Tunisian victim gives chilling testimony in courtroom without sound

Torture victim and murder witness 53-year-old Bessma Baliî is a survivor of crimes committed under former Tunisian dictator Ben Ali. On September 28, she gave chilling testimony to the specialized transitional justice court in the northeastern coastal town of Nabeul. The trial was then postponed.

Tunisian victim gives chilling testimony in courtroom without sound©Olfa BELHASSINE
Bessma Baliî in a wheelchair, September 28, 2018 in Nabeul, Tunisia
3 min 33Approximate reading time

“Madame Judge, I would like to continue my testimony, because I am not sure that at the next hearing I will still be alive,” said Bessma Baliî after an hour of testimony in a packed courtroom filled almost entirely with lawyers, activists and associations close to the Islamist Ennahdha movement, which chartered a bus from Tunis.

Bessma Baliî had been recounting in an almost inaudible voice the abuses she suffered for two months in a location of the Tunisian security services in Nabeul in autumn 1991. “I would never have believed that Tunisians could be so cruel,” she exclaimed between her tears.

She has become weaker and thinner since testifying in November 2016 before thousands of TV viewers at public hearings of the Truth and Dignity Commission, and came to court in a wheelchair. In recent months, this key witness to grave human rights abuses under Ben Ali has been suffering from a serious illness. She is not only a victim of torture, sexual and psychological harassment, whose family also suffered police persecution and humiliation, but she is also a key witness to murders of Islamist militants in the early 1990s.

The hell that was her captivity

At that time the Ben Ali regime was conducting a big wave of arrests of opponents, especially members of Ennahdha like Bessma Baliî. She was 26 at the time, from a large, poor, conservative Muslim family, and was an activist in her home village of Menzel Bouzelfa (60 km northeast of Tunis) in the movement’s social and charity wing. The clampdown on Islamists forced her to flee to refuge in the capital with people close to her. But members of the Nabeul National Guard special brigades led by Abdelfettah Ladib went after her, kidnapping her younger sister and forcing her sister to lead them to her. There was, however, never any arrest warrant against either of the girls.

“On the way back to Nabeul, they stuffed us both into a car full of police,” she told the court. “They subjected us to sexual harassment, felt us up and threatened to rape us. My sister was terrorized and could not stop crying. I will never forget the look on her face.”

But the worst was to come. Bessma Baliî’s real torture began as soon as she got to the police post. She was tortured both physically and mentally. For ten days she had to listen to the screams and pleading of her little sister who was being tortured in the next cell. She was beaten, insulted, sexually harassed and at night subjected to sexual touching up. “I wanted to die,” she says, “or at least to pass out.” 

Rape and murder

She was also forced to watch naked men being tortured and sexual violence being performed on other women, wives of prisoners being used to track down or get confessions from their husbands. Reduced to a form of slavery, she was made to wash prisoners’ blood-soaked clothing and wash blood from the floor. In October 1991, she was witness to torture of Rachid Chamakhi, “who was exhibited in the corridors naked, handcuffed and bloodied to terrify the other prisoners” and of Fayçal Baraket, who both died under torture within a few days in the same police post at the hands of the same perpetrators, the same ones who treated Bessma Baliî and her sister with such cruelty.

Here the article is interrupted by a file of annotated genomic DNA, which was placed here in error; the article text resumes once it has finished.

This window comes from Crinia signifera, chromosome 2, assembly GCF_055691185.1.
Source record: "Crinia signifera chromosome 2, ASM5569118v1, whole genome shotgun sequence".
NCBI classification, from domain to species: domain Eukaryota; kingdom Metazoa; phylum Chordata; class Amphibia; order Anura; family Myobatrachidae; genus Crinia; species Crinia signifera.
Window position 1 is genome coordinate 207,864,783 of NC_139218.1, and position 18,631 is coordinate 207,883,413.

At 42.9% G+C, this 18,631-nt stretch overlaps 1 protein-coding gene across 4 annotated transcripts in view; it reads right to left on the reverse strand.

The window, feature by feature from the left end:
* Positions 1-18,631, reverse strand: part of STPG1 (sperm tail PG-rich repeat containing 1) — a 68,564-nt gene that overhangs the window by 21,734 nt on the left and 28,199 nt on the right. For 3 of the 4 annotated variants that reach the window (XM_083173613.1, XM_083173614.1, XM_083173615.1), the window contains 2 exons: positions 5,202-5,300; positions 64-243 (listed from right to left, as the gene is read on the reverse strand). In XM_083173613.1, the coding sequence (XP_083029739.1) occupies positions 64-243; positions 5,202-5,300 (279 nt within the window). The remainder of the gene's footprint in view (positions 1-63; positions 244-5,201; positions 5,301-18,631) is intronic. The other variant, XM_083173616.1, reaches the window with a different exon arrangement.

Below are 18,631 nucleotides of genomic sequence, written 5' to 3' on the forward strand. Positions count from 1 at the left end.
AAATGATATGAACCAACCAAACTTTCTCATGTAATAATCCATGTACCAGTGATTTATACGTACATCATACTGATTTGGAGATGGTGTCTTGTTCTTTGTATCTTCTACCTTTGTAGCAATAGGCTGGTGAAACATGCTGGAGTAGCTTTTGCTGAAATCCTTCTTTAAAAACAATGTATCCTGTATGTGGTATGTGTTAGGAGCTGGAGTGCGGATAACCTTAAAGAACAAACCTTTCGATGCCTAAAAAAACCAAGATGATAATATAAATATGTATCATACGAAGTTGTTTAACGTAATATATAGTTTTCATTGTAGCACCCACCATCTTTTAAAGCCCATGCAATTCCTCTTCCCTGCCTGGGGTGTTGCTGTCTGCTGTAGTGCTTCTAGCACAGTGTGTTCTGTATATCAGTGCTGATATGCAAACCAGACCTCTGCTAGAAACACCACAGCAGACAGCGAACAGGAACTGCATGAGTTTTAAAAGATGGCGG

Her sister was freed after 10 days, but Bessma’s torture continued until she was brought before judicial authorities and charged with belonging to a non-recognized party and distributing flyers. “If I am now sick it is because of all that I and my family went through and because of everything thousands of women suffered in their bodies and minds,” she moaned in court.

Weak logistics and absent suspects

Bessma Baliî has the strength and courage to be present, but her torturers – about 10 men who are still mostly alive and whose names and positions she has given – are not. They have stayed away from the trial, as in other recent cases concerning Chammakhi and Baraket.

Lawyer and Islamist parliamentarian Samir Dilou, who was also minister of human rights and transitional justice under the Troika (December 2011- January 2014) called for something to be done about this. “Madam President, with the start of trials in the specialized chambers, jurisprudence is being created. I therefore urge you to take preventive measures against the accused to ensure that impunity does not continue,” he said. “Make sure that there are bans on them leaving the country and summons orders are issued for them.”

Then it was the turn of lawyers for the civil parties and representative of the Association of Tunisian Magistrates (AMT) to complain, about the lack of logistics, a microphone, suitable sound system, screen and recording to document these historic trials of grave human rights abuses. “If the accused are absent, I am almost the only one to hear Bessma because I am right behind her and the people at the back can hear none of her testimony, and there is no recording, what is this trial for?” asks Samir Dilou.

Despite the court president’s visible sympathy for the former victim, she decided to suspend and then postpone the hearings until October 5, at the request of the lawyers who asked for it to continue “at a later date, but sooner rather than later given the critical state of Bessma Baliî’s health.”